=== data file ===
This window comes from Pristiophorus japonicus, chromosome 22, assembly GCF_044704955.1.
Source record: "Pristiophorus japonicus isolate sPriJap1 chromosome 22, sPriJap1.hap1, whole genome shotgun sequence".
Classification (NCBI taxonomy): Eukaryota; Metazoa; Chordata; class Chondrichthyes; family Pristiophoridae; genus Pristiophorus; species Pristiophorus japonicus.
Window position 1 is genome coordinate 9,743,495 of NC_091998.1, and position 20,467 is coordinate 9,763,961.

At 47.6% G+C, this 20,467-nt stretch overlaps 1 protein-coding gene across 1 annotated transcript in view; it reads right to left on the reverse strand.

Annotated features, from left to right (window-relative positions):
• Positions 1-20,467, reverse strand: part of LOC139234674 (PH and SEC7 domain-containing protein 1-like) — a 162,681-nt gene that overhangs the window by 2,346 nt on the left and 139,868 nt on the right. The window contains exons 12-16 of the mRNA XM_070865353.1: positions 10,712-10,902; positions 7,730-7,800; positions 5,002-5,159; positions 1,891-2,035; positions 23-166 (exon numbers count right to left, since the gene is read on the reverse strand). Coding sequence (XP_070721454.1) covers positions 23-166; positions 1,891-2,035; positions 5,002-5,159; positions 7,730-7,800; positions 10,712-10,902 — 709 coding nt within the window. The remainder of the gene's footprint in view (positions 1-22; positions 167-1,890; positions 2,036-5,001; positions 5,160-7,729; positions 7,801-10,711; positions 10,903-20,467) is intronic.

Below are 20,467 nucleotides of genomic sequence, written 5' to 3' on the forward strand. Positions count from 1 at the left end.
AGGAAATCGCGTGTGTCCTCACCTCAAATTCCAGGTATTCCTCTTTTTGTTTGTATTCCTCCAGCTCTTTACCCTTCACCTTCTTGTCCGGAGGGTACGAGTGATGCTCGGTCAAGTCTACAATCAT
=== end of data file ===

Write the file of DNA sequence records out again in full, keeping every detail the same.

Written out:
This window comes from Pristiophorus japonicus, chromosome 22, assembly GCF_044704955.1.
Source record: "Pristiophorus japonicus isolate sPriJap1 chromosome 22, sPriJap1.hap1, whole genome shotgun sequence".
Classification (NCBI taxonomy): Eukaryota; Metazoa; Chordata; class Chondrichthyes; family Pristiophoridae; genus Pristiophorus; species Pristiophorus japonicus.
Window position 1 is genome coordinate 9,743,495 of NC_091998.1, and position 20,467 is coordinate 9,763,961.

At 47.6% G+C, this 20,467-nt stretch overlaps 1 protein-coding gene across 1 annotated transcript in view; it reads right to left on the reverse strand.

Annotated features, from left to right (window-relative positions):
• Positions 1-20,467, reverse strand: part of LOC139234674 (PH and SEC7 domain-containing protein 1-like) — a 162,681-nt gene that overhangs the window by 2,346 nt on the left and 139,868 nt on the right. The window contains exons 12-16 of the mRNA XM_070865353.1: positions 10,712-10,902; positions 7,730-7,800; positions 5,002-5,159; positions 1,891-2,035; positions 23-166 (exon numbers count right to left, since the gene is read on the reverse strand). Coding sequence (XP_070721454.1) covers positions 23-166; positions 1,891-2,035; positions 5,002-5,159; positions 7,730-7,800; positions 10,712-10,902 — 709 coding nt within the window. The remainder of the gene's footprint in view (positions 1-22; positions 167-1,890; positions 2,036-5,001; positions 5,160-7,729; positions 7,801-10,711; positions 10,903-20,467) is intronic.

Below are 20,467 nucleotides of genomic sequence, written 5' to 3' on the forward strand. Positions count from 1 at the left end.
AGGAAATCGCGTGTGTCCTCACCTCAAATTCCAGGTATTCCTCTTTTTGTTTGTATTCCTCCAGCTCTTTACCCTTCACCTTCTTGTCCGGAGGGTACGAGTGATGCTCGGTCAAGTCTACAATCAT